Thursday, June 30, 2016

Lazarus and the Good Folks at

The last stop on my coming trip to the United States is at the Conference of the International Association of Jewish Genealogical Societies in Seattle where I'll be giving three presentations.

One of the three is called "'s Lazarus Tool As It Applies to Two Kinds of Endogamy" and this is the official description:
Lazarus is a tool offered by GEDmatch which can create a partial genome of a person, based on autosomal test results of descendants on one hand and non-descendant relatives on the other. This recreated kit can be compared to other kits in order to help determine and clarify relationships. But for endogamous families, this is more complicated, especially when you consider that there are two distinct types of endogamy. This presentation will address the two types of endogamy and the way to best use Lazarus while reducing "contaminated" input inadvertently introduced due to multiple relationships. It will also address the use of Lazarus as a tool for DNA analysis. The presentation – much of which is based on the speaker's recently published book "ENDOGAMY: One Family, One People" – will use examples from the single-surname Pikholz Project.
I have been working on this presentation for some time and as I went into the stretch a week or so ago, I needed to look at the results comparing a number of relatives with the Lazarus kit of my great-grandfather Hersch Pickholtz. I summoned the kit as usual and it came up with my great-grandfather's matches in descending order beginning with Aunt Betty, Uncle Bob, Cousin Herb and my sisters and cousins. That is the standard format.

As I have mentioned here before, I name my GEDmatch kits so they will sort together and near the top, otherwise they would not all make the cutoff of 1500 matches that GEDmatch   permits. The naming system also make it easier to see all our kits together, sorted by family group.

So as usual, I hit the small blue triangle at the top right of the "Name" column to initiate the sort. And I got an error message.

I tried a few unsuccessful workarounds while attempting to attract the attention of the GEDmatch team to address the problem. After a few days, I heard from John Hayward, a name I did not recognize. He said that he did not have the problem I described and realized that it was a function of my very large number of matches. He made some changes so that the system would take my top 6000 matches, delete those with privacy issues and then give me the top 2000 matches by whatever criterion I was using to sort.

(It seems that they had raised the number of matches they show from 1500 to 2000. I am not sure if someone announced this but if so, I missed it. In any case, this increase was sorely needed as the total database has grown significantly in the past couple of years.)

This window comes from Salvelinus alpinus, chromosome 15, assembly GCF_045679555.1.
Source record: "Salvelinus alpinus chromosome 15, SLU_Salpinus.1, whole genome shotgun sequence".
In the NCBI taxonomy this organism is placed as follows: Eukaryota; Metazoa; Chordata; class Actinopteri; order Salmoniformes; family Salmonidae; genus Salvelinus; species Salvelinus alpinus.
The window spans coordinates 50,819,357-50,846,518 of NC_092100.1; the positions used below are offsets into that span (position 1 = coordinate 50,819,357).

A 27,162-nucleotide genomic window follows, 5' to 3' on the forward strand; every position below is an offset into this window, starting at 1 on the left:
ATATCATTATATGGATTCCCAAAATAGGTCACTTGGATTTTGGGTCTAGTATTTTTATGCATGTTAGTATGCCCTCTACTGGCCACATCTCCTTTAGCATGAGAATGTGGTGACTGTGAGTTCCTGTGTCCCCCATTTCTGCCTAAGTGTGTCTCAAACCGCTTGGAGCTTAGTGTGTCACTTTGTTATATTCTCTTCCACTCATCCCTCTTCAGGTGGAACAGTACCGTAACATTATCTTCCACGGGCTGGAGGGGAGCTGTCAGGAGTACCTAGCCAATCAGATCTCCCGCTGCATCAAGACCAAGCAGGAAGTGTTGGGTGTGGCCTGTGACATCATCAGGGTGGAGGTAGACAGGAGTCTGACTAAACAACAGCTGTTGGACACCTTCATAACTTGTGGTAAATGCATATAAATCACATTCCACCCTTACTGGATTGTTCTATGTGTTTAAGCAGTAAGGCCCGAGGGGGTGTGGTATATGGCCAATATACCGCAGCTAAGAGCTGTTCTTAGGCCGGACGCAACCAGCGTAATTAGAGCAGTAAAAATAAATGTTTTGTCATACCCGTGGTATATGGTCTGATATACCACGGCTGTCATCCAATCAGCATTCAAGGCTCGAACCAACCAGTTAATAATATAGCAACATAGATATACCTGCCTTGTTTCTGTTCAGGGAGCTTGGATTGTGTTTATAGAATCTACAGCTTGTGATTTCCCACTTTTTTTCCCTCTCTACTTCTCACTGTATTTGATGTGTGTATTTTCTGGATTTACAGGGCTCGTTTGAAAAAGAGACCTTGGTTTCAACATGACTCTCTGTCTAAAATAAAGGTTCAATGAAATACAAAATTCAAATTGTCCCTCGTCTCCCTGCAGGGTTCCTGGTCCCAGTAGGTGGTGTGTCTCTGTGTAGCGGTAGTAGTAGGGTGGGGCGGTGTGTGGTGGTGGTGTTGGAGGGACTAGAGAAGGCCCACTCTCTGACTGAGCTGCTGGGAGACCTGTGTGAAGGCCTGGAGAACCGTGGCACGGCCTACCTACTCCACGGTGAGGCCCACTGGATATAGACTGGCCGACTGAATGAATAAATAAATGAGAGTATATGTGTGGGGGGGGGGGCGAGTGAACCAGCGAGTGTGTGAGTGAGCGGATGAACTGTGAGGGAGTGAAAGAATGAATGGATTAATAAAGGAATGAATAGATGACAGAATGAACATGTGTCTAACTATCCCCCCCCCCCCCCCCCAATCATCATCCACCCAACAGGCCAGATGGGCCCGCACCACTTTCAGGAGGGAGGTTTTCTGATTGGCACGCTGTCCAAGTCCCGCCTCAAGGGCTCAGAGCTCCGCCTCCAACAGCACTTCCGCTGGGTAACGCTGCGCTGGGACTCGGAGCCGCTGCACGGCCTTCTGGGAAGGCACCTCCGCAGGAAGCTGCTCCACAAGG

This solved my problem and I got my 2000 matches sorted in alphabetical order on the "Name." column. With those parameters, my great-grandfather Hersch Pikholz had matches with eight of the fifteen Pikholz descendants from Rozdol, forty-four of the fifty-two Pikholz descendants from Skalat and one of the three Pikholz descendants whose affiliation is unclear. And another eleven matches with non-Pikholz parts of the family.

John then suggested that he could increase the match limit from 6000 to 50,000, allowing lesser matches to be included in the "Name" sort - still with the limit of 2000. I suggested that we try it to see what difference it would make and after a few minutes the new sort was ready.

My great-grandfather now matches eleven Rozdolers and fifty Skalaters. That served my purposes better, as it increased the number of my great-grandfather's matches by over 15%.

Thank you, John Hayward and the (volunteer!) GEDmatch team. You have been good to us.

So now I can get back to completing my Lazarus presentation for Seattle and preparing to leave for the US in less than two weeks. Wasn't I just there?

Housekeeping notes
14 July 2016, 7:00 – Congregation B’nai Shalom, 701 W. Aptakisic, Buffalo Grove Illinois, RSVP

24 July 2016, 1:30 – JGS of Maryland Hadassah, 3723 Old Court Rd., Suite 205, Baltimore
Beyond A Reasonable Doubt: What We Know vs. What We Can Prove

25 July 2016, 7:00 – Fairfax Genealogical Society, JCC of Northern Virginia, 8900 Little River Turnpike, Fairfax VA

28 July 2016, 7:00 – Robinson-Spangler Carolina Room (Charlotte Mecklenburg Library) and the Levine-Sklut Judaic Library, Jewish Community Center in Shalom Park, 5007 Providence Road, Charlotte, NC

31 July 2016, 1:30 – Triangle Jewish Genealogical Society, 6905 Fayetteville Road, Suite 204, Durham NC (across the street from SouthPoint Mall)

4 August 2016, 12:00 – The Public Library of Cincinnati and Hamilton County, 800 Vine Street, Cincinnati
(Genealogy and Local History Department, Third Floor)

7-9 August 2016, TBA – 36th IAJGS International Conference on Jewish Genealogy, Sheraton Seattle Hotel:
Sunday 9:00 AM  Lessons in Jewish DNA – One Man’s Successes and What He Learned On the Journey, Grand Ballroom D

Sunday 4:30 PM’s Lazarus Tool As It Applies to Two Kinds of Endogamy, Room Willow A

Tuesday 3:00 PM  Beyond a Doubt: What We Know vs. What We Can Prove, Grand Ballroom C

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